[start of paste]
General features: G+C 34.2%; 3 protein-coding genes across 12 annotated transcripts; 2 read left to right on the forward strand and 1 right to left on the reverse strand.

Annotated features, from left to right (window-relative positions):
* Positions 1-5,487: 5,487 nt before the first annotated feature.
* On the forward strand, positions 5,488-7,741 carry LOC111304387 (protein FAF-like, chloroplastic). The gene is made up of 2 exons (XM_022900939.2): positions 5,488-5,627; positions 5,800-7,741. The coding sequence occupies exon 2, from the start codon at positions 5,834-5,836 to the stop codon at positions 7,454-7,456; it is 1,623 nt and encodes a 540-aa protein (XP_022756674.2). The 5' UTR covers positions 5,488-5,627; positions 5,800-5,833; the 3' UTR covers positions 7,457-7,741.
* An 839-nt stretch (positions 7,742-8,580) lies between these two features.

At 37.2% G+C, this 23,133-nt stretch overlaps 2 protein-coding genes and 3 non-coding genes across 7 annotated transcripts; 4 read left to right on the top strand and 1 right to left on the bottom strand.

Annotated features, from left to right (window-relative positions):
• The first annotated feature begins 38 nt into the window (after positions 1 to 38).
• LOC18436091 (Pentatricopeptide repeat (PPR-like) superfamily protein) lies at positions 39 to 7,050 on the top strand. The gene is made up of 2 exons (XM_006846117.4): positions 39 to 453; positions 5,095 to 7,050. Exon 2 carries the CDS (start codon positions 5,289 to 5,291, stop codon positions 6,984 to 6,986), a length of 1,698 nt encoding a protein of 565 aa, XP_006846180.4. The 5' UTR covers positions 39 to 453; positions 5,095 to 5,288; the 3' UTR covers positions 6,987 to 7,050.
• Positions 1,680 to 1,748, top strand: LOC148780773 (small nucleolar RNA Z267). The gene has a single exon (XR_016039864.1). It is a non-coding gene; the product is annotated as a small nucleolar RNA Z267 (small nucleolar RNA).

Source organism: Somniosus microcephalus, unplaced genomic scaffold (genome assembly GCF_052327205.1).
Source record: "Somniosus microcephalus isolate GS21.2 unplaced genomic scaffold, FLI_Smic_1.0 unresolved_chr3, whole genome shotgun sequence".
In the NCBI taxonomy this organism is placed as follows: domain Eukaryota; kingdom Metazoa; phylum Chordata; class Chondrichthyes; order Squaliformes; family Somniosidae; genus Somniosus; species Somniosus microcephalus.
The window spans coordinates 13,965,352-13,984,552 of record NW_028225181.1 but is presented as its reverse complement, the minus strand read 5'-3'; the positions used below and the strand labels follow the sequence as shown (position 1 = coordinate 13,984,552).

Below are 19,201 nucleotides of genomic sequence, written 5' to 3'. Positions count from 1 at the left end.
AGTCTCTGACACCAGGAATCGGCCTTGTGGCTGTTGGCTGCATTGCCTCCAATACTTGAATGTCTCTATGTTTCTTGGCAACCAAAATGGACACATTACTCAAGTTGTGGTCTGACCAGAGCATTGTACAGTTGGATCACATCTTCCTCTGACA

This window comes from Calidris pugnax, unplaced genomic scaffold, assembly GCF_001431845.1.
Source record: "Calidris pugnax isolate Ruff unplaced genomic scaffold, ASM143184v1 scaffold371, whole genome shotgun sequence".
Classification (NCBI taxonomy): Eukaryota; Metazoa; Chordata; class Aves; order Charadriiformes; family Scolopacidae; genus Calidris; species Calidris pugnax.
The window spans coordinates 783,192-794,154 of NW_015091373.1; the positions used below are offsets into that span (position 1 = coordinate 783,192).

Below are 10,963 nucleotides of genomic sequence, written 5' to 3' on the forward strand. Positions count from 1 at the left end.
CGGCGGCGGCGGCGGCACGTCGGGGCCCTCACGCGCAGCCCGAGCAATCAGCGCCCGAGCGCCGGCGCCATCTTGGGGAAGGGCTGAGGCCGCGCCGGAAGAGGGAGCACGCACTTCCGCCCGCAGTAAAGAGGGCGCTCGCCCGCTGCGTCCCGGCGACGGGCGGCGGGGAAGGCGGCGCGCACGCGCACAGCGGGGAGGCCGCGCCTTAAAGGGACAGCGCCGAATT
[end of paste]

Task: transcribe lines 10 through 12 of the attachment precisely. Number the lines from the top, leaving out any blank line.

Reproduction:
• Positions 1,680 to 1,748, top strand: LOC148780773 (small nucleolar RNA Z267). The gene has a single exon (XR_016039864.1). It is a non-coding gene; the product is annotated as a small nucleolar RNA Z267 (small nucleolar RNA).

Source organism: Somniosus microcephalus, unplaced genomic scaffold (genome assembly GCF_052327205.1).
Source record: "Somniosus microcephalus isolate GS21.2 unplaced genomic scaffold, FLI_Smic_1.0 unresolved_chr3, whole genome shotgun sequence".